Sunday, January 2, 2011

Canada Post and CUPW: when internal communications go external

photo from
A story in today's Winnipeg Free Press about how "[t]housands of Christmas packages sat undelivered in the former downtown post office as late as New Year's Eve," according to a union official (were all or most of those packages mailed before the Christmas delivery deadline? We don't know...), appears to be the latest shot in the Canadian Union of Postal Workers' (CUPW) campaign to embarrass Canada Post into backtracking on a new initiative to have postal carriers carry more mail on their routes.

Unsurprisingly, some letter carriers don't like the initiative, which requires them to carry a heavier load -- and which, according to the head of Winnipeg's CUPW local Bob Tyre in an interview with the National Post, "obscures the feet from view, causing falls and injuries, and results in back and neck pain."

The Art of War

I have no connection to Canada Post or CUPW, but here are some things I think we can assume the union knows and is willing to use to its advantage:
  • its employer's business has dropped since the rise of electronic communication;
  • holiday gift packages and greeting cards represent two of the remaining personal communications many Canadians tend to rely on the postal service to deliver;
  • the on-time delivery of those parcels and envelopes is a high-stakes matter to Canada Post's consumer clients;
  • Canada Post's business clients are fighting huge message overload as they vie for their customers' attention during the holidays -- so the flyers and direct mail they pay Canada Post to deliver on their behalf is crucial (to them), too.
In the National Post story, Canada Post spokesman Jon Hamilton suggests the union didn't attempt to raise its concerns privately before going public: "There are other avenues where the union could address their concerns, make their views known without hurting or impacting service to Canadians and the businesses that depend on us.”

Dysfunctional relationships over the holidays aren't just at family dinner tables

From the outside, we can't know how this all went down - but we can reflect on the effectiveness of open, two-way dialogue between employers and unions.

An unfortunate fact is that sometimes, companies have to make changes that employees don't like.

And in my experience, management doesn't like to have to make those decisions either. I've worked on a number of communication strategies for layoffs and office closures in my time, and have never once seen an executive happy (or even neutral) about having to do it. They hate it.

The significant human empathy part of it aside, management also knows that happy employees are productive employees. Even if you believe management only cares about the bottom line, you have to recognize that executives are well aware that in the long run, the bottom line benefits from happy employees (and is hurt by unhappy ones).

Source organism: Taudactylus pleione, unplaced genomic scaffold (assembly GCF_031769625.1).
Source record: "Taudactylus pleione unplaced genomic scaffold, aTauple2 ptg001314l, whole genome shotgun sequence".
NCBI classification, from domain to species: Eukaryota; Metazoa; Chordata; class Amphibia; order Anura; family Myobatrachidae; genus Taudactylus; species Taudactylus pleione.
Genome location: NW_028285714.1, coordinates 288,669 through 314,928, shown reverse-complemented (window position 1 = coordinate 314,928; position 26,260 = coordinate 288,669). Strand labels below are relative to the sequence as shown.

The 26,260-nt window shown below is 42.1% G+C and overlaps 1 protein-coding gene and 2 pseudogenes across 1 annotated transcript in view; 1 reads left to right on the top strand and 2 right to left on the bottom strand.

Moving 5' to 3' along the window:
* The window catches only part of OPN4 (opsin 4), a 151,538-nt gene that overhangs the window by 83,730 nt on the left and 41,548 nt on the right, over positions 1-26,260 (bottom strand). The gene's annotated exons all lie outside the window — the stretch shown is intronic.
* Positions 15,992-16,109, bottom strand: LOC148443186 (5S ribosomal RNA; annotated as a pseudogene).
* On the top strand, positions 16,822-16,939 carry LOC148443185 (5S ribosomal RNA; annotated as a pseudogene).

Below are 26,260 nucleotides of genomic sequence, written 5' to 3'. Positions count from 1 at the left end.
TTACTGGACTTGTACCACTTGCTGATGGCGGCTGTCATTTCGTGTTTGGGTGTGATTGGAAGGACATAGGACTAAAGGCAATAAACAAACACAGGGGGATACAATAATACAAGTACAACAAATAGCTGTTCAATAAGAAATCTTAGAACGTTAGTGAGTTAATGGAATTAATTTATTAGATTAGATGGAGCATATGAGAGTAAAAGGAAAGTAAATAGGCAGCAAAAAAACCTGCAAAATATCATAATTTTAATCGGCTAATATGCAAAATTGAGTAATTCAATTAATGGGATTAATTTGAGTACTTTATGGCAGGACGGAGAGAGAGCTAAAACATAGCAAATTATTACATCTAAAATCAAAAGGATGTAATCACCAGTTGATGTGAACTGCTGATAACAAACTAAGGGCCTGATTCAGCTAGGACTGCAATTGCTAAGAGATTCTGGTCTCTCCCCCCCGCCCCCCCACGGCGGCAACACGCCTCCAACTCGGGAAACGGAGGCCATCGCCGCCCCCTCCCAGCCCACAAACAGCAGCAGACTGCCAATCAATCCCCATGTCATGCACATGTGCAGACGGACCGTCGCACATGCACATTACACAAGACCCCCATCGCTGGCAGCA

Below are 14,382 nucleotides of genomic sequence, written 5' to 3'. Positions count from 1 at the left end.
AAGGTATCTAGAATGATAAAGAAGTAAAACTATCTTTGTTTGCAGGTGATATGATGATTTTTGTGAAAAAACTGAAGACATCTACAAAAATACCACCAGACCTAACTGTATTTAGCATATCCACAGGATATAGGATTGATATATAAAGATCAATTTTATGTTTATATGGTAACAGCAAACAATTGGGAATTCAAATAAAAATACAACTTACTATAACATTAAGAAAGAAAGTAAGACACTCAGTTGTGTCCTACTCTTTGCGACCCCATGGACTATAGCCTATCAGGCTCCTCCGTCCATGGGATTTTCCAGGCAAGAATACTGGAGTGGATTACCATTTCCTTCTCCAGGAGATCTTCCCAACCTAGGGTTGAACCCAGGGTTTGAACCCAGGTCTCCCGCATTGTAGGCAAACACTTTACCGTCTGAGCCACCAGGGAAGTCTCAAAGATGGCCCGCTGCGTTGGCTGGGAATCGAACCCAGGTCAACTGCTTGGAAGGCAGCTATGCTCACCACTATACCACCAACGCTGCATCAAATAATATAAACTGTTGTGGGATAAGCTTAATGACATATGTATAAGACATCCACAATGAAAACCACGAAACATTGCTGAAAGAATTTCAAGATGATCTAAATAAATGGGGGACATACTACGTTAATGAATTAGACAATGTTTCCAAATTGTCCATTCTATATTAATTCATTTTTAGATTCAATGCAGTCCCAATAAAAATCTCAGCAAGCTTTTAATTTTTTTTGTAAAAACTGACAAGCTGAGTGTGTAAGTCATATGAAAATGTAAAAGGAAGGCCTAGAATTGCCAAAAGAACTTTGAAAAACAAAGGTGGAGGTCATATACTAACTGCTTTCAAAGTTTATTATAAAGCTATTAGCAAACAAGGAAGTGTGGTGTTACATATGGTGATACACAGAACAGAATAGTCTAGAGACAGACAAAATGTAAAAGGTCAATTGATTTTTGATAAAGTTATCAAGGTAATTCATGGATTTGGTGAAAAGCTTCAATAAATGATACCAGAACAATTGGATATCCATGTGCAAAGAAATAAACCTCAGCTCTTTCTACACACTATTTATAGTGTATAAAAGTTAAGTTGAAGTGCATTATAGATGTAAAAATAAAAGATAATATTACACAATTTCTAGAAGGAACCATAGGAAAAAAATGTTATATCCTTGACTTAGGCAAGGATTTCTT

But if the company's management has analyzed the situation and the unpopular change is the only way it can see achieving long-term success -- which, as Hamilton points out in the National Post, means continued jobs for employees in the first place -- then it's what the company has to do.

One thing we do know: having the spokesperson for the employees' union tell the public through the media that the corporation "doesn't care if they don't cover all their routes anymore," as CUPW's Bob Tyer is quoted as having said in the Winnipeg Free Press, doesn't help build customer confidence. Canada Post's customers have alternatives; I'm sure Mr. Tyer's members hope his words don't send those customers to the competition, reducing demand for their services (and, therefore, their jobs).

It takes two

If a company has a healthy, productive, two-way relationship with its union, it's in a far better place to begin communicating a change employees won't like, because employees aren't immediately on the defensive, thinking "management only cares about making money and doesn't care about us." When corporate communications are open and effective in helping unions and employees see the rationale behind corporate decisions and their long-term benefit, there's a far greater likelihood of acceptance and cooperation (even if the news hurts).

One way a company can help build that kind of cooperative sentiment is to involve employees in the decision-making process; there are always options, and involving employees and/or the union in determining how to implement a change can help build relationships and buy-in.

But that doesn't mean it's all up to the company to make two-way dialogue happen: it really does take two. When a union deals openly and in good faith with the employer, the employer can be more confident in communicating openly and cooperatively with it. When it doesn't, it's tough for the employer to take the leap.

If you don't have both sides working toward productive two-way communication, you get the kind of headlines we've been seeing about Canada Post.


  1. Such public squabbling is unseemly, but all is not well at the post office.
    A Christmas parcel sent to me from Toronto sat at the Winnipeg post office for more than a week, as recorded by online tracking.
    Of course it was delivered late.
    Canada Post, can you spell UPS?

  2. Something must be done. Even if we are all communicating a lot more with email, I think package delivery is bigger than ever....ebay, amazon, Online stores like

    One way or another, Canada Post is not handling things well, this much is obvious to customers- thanks for bringing up this issue!

  3. This shows me that there is a need for more transparency at all levels.
    I hope this changes.